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UCLA Hoops Roundup: Sometimes It's Better to Read the Box Score

In his first game without a wrap on a finger on his shooting hand, Zeek looked great in getting a double double.  UCLA also cut down the TOs with Zeek better able to run the point.(Photo by Nick Laham/Getty Images)
In his first game without a wrap on a finger on his shooting hand, Zeek looked great in getting a double double. UCLA also cut down the TOs with Zeek better able to run the point.(Photo by Nick Laham/Getty Images)
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Living on the East Coast the Arizona State game with a 11 p.m. start was a game to miss.  I was very confident we were going to win.  If I did miss it, I could have gotten up and read the box score and thought.  Hmm, up by 10 at half,  win by 18, five players in double figures, good job Bruins for the easy victory! 

But I watched the game.  The first minutes of the game UCLA could not beat an intramural team

After coming out asleep in the first half of its four-point overtime loss to Cal last Sunday, the UCLA men's basketball team vowed to set the tone early against Arizona State on Thursday night at Pauley Pavilion.

Only the guitar was missing two strings, the strings that were left were made out of glass, and the whole thing was painfully out of tune.

The Bruins shot 1-for-10 to start the game as the Sun Devils got easy baskets, making seven of eight shots to take an 11-point lead.

Tydides has been saying this for months.  The Bruins just can't seem to play 40 minutes.  That is usually not the sign of a good team.  As a matter of fact, listen to last place ASU talk about their game:

The Sun Devils jumped out to a 21-9 lead midway through the first half, dominating early on. It appeared as if the momentum from a win against Washington State on Saturday, which snapped the Sun Devils’ 11-game conference losing streak, was spilling over.

Then things changed in a hurry and it was all UCLA the rest of the way, as the Bruins outscored ASU by 30.

UCLA closed the first half on a 30-8 run and never looked back on its way to blowing out the Sun Devils 71-53 at Pauley Pavilion.

"You have to compete for 40 minutes," ASU assistant coach Lamont Smith said in his postgame radio interview. "We always have to give maximum effort. Tonight we only played well for six minutes.

This game went to form as Tydides explained.  The Bruins looked like the team of 2009-10 for the first minutes but then they looked like the Ben Ball Warriors for their run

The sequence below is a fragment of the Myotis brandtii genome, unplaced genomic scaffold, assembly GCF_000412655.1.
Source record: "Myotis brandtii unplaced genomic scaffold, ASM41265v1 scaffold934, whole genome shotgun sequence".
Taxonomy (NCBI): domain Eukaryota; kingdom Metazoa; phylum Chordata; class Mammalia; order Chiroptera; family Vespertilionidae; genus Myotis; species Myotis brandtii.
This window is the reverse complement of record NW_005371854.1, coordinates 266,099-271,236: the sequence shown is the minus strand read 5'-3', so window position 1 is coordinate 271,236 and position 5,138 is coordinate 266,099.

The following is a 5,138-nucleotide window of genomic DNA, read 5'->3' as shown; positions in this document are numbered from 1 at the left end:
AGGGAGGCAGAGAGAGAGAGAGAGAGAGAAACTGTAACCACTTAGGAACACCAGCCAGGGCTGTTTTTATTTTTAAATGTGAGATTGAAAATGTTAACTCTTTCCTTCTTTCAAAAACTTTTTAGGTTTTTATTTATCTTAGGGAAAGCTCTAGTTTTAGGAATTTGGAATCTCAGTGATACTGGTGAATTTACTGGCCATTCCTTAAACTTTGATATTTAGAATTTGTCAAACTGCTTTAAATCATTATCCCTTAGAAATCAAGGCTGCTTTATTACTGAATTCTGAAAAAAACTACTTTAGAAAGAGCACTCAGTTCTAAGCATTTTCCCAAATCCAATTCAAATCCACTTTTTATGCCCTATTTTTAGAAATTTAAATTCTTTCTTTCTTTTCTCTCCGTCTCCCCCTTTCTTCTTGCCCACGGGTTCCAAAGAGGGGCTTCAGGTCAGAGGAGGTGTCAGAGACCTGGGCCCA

An array of steals, strips and blocks by UCLA over the final 91/2 minutes of the first half triggered a 30-8 run that transformed a 12-point deficit into a 10-point halftime lead.

"That's why Coach always preaches defense," UCLA sophomore forward Tyler Honeycutt said. "The points will come. Just get stops." .  . .

The Bruins matched their intensity on defense with poise on offense, committing only nine turnovers and getting double figures in scoring from five players. Junior guard Malcolm Lee scored 12 of his team-high 16 points in the first half.

Sophomore forward Reeves Nelson and junior guard Lazeric Jones each logged double-doubles for UCLA, Nelson getting 12 points and 12 rebounds and Jones going for 10 points and 10 assists. The Bruins shot 59.1% in the second half and 52% for the game after they made only two of their first 16 shots.

"They beat us back in transition a couple of times and we just started slow," Nelson said. "There's really no excuse for that. I'm glad we woke up and went on a really, really good run."

The real Ben Ball Warriors never slept through parts of games.  They did have offensive slumps where JF or AA carried them for bits (as Malcolm Lee did early last night) but never was effort or getting back a problem.  

But two quotes from CBH sum up this game and this team.

"This doesn’t feel like an 18-point win," coach Ben Howland said. "I'm just really pleased we got the win."

. . .
"Once we took the lead, we started to settle down," Howland said. "This team does a good job of fighting back from deficits when we’ve had them this year."

This Bruin team does fight but often after a win you don't feel as good as you should.  It feels like the problems are of their own making.

So what does this mean?  The Bruins will be playing for first place in the last game ever in Old Pauley.  Going into the year, I would have taken that in a heart beat. 

On Saturday, UCLA (20-8, 11-4) plays host to first-place Arizona (23-5, 12-3), whose loss to USC left the Bruins just one game back heading into the regular-season finale. UCLA, which has won 11 of its past 13 games, lost at Arizona, 85-74, in January.

A year ago at this time the Bruins were about to finish a 14-18 season and fifth-place finish in the Pac-10.

"It goes back to right after last season ended, the returning players made a big commitment," forward Reeves Nelson said. "We all know that UCLA basketball doesn't belong in the middle of the Pac-10 or out of the NCAA Tournament."

Saturday also marks the final game at Pauley until the 2012-13 season.

"It's the most important game of the season," forward Tyler Honeycutt said. "We don't want to let ourselves down."

These guys say the right things.  For parts of games they do the right thing.  Let's play D for 40 minutes and  we will be back in first place and a surprising end for the last game at Old Pauley.  Maybe not as shocking as the first game at Pauley where KAJ's freshman team beat the national champs, but almost as shocking from this team.  If that happens, it will be a good sign for the future, just as KAJ's team defeat of the varsity was way back in the first game at Pauley.

Go Bruins.